“The Mormons.” Auburn Journal and Advertiser (22 December 1841).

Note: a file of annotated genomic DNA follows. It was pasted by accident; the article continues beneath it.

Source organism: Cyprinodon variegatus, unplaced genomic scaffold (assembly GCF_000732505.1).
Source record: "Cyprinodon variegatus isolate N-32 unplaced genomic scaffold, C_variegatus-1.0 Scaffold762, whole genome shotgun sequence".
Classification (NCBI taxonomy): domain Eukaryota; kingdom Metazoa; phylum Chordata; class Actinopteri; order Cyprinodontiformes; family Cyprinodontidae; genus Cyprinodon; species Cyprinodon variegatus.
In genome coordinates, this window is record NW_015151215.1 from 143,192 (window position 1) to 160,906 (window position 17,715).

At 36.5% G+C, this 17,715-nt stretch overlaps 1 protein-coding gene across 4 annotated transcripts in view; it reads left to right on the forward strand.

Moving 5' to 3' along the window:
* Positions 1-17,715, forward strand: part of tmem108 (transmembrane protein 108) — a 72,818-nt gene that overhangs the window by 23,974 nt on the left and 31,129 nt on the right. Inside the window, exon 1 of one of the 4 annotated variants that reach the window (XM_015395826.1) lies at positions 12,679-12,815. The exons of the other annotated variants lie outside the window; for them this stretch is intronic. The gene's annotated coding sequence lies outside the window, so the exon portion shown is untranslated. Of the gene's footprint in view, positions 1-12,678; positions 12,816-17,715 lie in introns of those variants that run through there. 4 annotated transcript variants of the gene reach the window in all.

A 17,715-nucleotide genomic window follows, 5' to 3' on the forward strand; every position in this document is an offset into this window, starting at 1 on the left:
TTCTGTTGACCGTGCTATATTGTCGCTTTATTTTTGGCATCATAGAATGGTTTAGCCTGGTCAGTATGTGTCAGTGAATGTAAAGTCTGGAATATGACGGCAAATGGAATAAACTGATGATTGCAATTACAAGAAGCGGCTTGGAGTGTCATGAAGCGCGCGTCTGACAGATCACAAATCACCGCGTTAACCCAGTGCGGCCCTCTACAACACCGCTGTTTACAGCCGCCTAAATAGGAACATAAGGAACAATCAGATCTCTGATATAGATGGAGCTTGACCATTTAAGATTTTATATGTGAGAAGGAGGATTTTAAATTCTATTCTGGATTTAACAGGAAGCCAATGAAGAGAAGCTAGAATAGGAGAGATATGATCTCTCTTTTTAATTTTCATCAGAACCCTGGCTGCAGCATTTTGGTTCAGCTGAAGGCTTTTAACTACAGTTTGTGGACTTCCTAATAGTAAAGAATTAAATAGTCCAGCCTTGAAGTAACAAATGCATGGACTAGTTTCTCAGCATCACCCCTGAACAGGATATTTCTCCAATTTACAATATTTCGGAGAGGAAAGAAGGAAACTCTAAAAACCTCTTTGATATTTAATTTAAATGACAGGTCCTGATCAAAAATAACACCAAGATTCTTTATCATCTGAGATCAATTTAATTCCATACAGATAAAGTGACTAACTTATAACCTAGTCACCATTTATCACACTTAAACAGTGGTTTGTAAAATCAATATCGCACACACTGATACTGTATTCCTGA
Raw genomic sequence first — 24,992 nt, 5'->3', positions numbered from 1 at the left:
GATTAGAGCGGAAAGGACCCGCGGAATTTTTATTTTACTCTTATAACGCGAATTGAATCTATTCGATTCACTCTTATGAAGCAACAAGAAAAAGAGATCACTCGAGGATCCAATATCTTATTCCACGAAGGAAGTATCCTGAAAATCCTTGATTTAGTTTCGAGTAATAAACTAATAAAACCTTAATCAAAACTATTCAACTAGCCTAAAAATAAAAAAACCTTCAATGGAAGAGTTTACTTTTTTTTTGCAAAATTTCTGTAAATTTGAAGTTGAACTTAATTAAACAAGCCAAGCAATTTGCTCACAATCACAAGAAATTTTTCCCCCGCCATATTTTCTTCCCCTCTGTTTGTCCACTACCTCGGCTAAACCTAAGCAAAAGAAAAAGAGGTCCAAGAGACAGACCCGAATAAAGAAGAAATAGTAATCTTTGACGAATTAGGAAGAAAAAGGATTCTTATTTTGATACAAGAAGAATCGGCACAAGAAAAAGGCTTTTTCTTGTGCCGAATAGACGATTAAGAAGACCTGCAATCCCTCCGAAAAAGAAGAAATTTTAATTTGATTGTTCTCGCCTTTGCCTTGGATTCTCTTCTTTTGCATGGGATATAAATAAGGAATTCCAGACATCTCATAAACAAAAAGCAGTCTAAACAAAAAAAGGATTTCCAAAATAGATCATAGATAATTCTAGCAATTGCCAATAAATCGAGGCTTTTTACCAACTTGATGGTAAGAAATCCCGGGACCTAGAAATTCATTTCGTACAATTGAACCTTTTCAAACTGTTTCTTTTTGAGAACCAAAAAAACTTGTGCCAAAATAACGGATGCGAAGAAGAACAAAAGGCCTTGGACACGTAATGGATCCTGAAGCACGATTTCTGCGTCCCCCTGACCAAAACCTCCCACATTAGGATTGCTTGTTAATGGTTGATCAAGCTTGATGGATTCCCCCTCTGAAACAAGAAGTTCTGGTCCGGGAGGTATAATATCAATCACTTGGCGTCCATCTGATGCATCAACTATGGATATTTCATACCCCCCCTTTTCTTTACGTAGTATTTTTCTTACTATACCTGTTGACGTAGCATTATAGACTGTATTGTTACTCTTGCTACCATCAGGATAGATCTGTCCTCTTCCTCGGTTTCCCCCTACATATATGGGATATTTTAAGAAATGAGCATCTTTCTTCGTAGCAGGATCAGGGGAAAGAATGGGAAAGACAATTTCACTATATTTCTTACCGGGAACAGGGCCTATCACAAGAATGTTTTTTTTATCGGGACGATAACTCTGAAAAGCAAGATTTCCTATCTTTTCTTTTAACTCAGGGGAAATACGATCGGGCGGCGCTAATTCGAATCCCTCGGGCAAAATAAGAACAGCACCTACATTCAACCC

THE MORMONS.—The success of the Mormons is one of the most astonishing features of the age, and is beginning to excite a very deep interest in their movements. We find some interesting facts in relation to them in the Journal of Commerce from which it appears that their numbers reach already one hundred thousand persons, and as many more in Europe.—Many of them are men of intelligence, who have stood high in the Christian church. Their members are increasing by the addition of men of property, who join their wealth to the common stock. They have acquired so much political importance as to procure of the Legislature of Illinois an act of incorporation, authorizing the Mormons to maintain a standing army of a thousand men. Smith and Rigdon have ordained twelve Apostles, who have been annointed for their work by a sight of the golden plates. They adopt the whole of the Bible, and claim that they have an additional revelation, which was communicated to Joe Smith on the golden plates. This pretended revelation, is said to be—and there is good reason to believe the report true—the production of a deceased clergyman, who wrote it as an amusement during hours of sickness, the manuscript of which was stolen from the printer’s office. With all the boasted intelligence of the day, people are as ready to follow strange delusions as much as they ever were in the most superstitious periods of the world’s history.